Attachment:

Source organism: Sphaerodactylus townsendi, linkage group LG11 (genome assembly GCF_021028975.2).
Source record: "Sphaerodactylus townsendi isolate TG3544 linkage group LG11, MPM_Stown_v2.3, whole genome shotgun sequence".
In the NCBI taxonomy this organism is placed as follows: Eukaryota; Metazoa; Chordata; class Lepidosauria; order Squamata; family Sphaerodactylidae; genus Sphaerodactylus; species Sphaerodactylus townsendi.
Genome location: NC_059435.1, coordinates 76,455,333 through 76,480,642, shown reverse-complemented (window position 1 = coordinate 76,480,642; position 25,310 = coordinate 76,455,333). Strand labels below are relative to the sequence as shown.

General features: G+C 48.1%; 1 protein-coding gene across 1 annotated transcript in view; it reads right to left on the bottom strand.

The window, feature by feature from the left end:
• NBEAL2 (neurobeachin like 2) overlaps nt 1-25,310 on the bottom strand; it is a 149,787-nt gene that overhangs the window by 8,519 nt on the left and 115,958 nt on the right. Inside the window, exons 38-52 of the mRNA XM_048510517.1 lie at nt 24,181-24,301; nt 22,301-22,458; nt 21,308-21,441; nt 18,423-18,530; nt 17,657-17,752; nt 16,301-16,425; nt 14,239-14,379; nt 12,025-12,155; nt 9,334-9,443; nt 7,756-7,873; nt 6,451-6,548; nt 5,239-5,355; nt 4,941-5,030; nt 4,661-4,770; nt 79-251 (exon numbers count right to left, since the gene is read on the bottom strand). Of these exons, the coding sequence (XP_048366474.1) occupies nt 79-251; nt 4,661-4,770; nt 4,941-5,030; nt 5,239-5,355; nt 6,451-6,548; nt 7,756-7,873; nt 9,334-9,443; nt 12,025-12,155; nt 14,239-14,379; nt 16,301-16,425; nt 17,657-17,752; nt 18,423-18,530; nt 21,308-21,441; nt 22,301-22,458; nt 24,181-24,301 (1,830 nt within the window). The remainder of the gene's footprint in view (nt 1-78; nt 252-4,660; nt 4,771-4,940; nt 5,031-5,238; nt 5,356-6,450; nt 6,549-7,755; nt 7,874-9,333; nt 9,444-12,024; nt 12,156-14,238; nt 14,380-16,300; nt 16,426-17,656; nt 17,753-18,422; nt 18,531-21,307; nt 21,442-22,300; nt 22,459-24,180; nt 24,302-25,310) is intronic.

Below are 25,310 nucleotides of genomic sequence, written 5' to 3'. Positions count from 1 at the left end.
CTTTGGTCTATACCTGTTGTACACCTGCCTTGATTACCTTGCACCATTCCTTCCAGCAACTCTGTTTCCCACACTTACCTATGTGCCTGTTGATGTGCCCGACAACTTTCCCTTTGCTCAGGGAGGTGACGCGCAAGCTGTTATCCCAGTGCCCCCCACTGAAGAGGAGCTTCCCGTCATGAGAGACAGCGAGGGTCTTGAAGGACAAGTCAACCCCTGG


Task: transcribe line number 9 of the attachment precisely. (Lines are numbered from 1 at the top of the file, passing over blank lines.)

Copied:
CTTTGGTCTATACCTGTTGTACACCTGCCTTGATTACCTTGCACCATTCCTTCCAGCAACTCTGTTTCCCACACTTACCTATGTGCCTGTTGATGTGCCCGACAACTTTCCCTTTGCTCAGGGAGGTGACGCGCAAGCTGTTATCCCAGTGCCCCCCACTGAAGAGGAGCTTCCCGTCATGAGAGACAGCGAGGGTCTTGAAGGACAAGTCAACCCCTGG